Thanks for the report, but you haven’t provided any information that might help… What is the URL to an example post / page / event showing the issue? Are there any errors in the debug.log after enabling the WP_DEBUG constant? See https://wpsso.com/docs/plugins/wpsso/installation/debugging-and-problem-solving/ for more info on WP_DEBUG etc. You can also activate the Query Monitor plugin, which can catch some common errors.
Thank you for your quick reply. Unfortunately, at the time, that was all the information I had. Let me address your points.
URL to an example post – I don’t have one right now. It’s on a live site and my client will blow a gasket if I knowingly break the calendar. I do have a screenshot with the Chrome Developer’s console showing an error. How can I get that to you?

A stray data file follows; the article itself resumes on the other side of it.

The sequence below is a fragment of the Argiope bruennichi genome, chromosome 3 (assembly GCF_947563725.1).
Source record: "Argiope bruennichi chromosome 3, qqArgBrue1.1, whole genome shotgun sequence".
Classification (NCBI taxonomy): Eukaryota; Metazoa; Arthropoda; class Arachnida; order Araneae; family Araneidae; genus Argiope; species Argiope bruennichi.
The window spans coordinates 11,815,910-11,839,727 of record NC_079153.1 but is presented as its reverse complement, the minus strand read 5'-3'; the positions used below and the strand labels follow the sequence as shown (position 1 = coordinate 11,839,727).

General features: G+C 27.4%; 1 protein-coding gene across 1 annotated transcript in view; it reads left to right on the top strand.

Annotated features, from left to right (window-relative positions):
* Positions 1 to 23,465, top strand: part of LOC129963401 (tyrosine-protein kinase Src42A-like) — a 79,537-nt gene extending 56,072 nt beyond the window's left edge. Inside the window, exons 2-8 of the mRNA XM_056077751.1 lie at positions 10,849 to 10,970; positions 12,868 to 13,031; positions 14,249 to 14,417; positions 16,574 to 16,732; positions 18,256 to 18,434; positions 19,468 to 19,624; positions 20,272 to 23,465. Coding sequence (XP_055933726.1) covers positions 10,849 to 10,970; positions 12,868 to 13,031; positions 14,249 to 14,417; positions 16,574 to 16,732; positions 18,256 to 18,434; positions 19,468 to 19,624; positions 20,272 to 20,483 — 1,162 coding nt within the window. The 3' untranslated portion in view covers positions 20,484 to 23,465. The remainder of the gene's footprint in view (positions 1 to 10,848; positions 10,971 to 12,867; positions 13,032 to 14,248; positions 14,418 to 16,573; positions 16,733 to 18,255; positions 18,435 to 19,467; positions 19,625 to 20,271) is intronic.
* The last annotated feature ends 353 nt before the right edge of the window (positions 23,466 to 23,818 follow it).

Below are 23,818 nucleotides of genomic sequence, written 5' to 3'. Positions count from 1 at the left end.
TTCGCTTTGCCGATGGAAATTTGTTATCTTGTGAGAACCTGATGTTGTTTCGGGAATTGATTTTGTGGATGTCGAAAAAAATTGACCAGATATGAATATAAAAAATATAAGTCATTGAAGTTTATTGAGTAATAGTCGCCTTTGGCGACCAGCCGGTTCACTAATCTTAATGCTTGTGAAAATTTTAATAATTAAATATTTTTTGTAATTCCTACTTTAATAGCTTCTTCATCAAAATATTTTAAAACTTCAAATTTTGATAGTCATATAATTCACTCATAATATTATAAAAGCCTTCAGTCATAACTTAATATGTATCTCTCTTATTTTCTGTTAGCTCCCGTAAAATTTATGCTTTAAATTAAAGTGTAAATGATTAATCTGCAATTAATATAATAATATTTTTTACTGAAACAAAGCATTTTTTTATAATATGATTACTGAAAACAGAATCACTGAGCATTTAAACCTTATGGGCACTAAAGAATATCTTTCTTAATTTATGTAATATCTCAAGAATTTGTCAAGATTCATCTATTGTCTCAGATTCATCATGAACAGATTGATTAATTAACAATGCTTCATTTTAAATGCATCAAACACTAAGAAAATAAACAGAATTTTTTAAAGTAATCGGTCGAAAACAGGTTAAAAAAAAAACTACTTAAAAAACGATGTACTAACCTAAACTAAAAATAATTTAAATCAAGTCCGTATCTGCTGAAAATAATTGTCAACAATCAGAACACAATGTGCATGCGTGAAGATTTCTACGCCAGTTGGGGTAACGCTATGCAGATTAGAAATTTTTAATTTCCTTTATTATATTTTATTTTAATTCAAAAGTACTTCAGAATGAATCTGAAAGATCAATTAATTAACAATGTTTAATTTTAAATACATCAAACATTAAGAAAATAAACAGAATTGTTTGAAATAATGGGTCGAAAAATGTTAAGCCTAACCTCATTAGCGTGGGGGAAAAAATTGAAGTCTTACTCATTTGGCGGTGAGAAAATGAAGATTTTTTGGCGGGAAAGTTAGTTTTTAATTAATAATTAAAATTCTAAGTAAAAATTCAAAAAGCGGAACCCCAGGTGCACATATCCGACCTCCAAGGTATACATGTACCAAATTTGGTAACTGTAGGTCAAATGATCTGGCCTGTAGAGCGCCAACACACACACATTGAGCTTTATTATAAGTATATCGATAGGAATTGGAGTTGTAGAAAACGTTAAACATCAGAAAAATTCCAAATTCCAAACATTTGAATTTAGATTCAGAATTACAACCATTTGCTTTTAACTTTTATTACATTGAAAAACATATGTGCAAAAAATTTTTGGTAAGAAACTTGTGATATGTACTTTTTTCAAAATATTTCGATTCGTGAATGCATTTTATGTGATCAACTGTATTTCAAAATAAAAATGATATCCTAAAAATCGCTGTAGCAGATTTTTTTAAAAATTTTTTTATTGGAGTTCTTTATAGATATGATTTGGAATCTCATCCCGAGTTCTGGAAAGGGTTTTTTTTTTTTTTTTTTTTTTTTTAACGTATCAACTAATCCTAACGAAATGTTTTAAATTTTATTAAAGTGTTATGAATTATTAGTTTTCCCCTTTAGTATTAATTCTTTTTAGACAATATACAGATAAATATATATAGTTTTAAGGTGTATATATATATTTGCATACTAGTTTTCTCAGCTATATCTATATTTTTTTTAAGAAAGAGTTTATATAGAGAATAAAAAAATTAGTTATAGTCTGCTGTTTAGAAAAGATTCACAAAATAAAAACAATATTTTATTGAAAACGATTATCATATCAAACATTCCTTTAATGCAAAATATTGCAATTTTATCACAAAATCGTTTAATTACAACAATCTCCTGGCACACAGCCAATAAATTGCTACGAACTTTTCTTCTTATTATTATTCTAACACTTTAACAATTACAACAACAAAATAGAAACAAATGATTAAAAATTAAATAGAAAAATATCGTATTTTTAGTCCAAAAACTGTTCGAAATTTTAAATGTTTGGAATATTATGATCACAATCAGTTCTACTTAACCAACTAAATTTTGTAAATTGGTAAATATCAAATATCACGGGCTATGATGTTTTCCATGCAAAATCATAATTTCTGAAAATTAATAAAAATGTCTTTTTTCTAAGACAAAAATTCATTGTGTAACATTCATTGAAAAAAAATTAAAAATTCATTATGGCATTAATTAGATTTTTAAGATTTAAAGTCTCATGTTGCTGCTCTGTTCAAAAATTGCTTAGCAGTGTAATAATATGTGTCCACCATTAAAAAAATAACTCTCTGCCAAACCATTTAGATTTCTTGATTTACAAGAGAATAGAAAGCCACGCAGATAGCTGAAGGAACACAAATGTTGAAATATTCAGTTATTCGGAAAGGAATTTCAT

Debug log – When I have time over the next few days, I’ll enable WP_DEBUG and see what the log says. I’ll get back to you on that. Again, it’ll probably be a few days, so please keep this thread open.
Query Monitor – One of my favorite utilities in my toolbox. Unfortunately, WP Engine where the site is hosted will not let me activate this plugin. Wherever you are, you probably heard me cussing last night when I found out about this.
Otherwise, WPSSO has been one of the few reliable plugins that I automatically update for my clients without even seeing if it breaks anything.
Thank you, JS.
Doesn’t WP Engine offer a staging site / service? You can define the WP_DEBUG constant in staging, update the plugin, then check the debug.log for errors. You can also submit the webpage to W3C to check for syntax errors, along with saving the HTML of the webpage before / after and diff’ing the two. 😉
It does. We’re currently using the Staging environment for a site refresh and makeover. I’ll install WPSSO there and let you know what happens.